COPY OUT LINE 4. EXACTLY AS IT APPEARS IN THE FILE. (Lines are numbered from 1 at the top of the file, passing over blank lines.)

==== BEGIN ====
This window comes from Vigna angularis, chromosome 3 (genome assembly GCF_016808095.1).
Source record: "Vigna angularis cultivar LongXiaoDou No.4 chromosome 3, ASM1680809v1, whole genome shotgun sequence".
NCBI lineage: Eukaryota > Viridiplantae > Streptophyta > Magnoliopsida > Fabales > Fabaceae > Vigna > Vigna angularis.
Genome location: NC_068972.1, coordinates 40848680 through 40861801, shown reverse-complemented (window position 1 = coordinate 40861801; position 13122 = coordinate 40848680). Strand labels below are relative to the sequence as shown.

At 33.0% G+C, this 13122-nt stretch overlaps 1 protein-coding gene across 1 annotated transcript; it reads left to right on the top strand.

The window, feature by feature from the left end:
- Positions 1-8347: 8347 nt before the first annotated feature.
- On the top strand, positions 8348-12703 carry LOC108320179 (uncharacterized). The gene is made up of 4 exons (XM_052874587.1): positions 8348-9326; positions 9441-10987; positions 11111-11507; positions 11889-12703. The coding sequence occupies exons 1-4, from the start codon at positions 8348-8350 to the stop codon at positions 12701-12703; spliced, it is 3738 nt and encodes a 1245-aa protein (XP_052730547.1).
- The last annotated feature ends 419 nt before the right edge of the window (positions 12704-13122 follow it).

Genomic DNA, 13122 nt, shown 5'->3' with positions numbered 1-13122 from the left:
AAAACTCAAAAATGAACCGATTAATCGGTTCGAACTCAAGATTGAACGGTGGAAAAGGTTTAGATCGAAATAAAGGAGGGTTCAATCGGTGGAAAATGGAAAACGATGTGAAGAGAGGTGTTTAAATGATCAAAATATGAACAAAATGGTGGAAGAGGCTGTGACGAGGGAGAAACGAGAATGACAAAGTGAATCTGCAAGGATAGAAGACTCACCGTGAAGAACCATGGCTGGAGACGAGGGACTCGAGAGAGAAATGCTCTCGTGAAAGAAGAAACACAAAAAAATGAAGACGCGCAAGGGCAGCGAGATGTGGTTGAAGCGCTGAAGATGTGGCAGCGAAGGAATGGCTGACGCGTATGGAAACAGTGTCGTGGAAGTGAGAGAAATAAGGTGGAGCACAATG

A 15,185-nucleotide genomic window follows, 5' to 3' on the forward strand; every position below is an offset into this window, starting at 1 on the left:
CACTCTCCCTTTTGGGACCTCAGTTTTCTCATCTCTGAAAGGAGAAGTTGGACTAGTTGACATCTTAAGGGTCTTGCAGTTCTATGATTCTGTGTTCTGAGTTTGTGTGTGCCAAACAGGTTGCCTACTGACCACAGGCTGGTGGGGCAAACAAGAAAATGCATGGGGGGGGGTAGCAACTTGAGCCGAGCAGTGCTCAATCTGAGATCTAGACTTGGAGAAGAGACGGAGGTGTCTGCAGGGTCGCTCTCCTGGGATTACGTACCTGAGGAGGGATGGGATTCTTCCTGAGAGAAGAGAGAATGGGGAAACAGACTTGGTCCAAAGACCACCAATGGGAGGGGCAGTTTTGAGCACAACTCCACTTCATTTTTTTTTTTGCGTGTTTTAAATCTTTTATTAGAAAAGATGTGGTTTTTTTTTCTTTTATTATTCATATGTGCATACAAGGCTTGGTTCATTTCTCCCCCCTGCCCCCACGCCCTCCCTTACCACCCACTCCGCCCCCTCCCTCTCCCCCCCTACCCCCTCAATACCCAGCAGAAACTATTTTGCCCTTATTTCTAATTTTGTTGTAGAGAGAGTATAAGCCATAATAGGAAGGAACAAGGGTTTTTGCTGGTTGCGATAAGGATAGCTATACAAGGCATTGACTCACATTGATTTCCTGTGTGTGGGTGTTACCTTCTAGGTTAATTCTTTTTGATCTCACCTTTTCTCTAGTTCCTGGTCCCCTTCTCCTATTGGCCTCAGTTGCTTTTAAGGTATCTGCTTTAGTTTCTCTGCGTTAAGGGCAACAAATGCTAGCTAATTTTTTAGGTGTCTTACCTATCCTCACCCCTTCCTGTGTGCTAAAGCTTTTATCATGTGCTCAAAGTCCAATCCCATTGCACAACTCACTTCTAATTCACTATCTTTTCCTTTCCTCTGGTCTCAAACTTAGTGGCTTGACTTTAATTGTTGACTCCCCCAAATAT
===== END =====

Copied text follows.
Genome location: NC_068972.1, coordinates 40848680 through 40861801, shown reverse-complemented (window position 1 = coordinate 40861801; position 13122 = coordinate 40848680). Strand labels below are relative to the sequence as shown.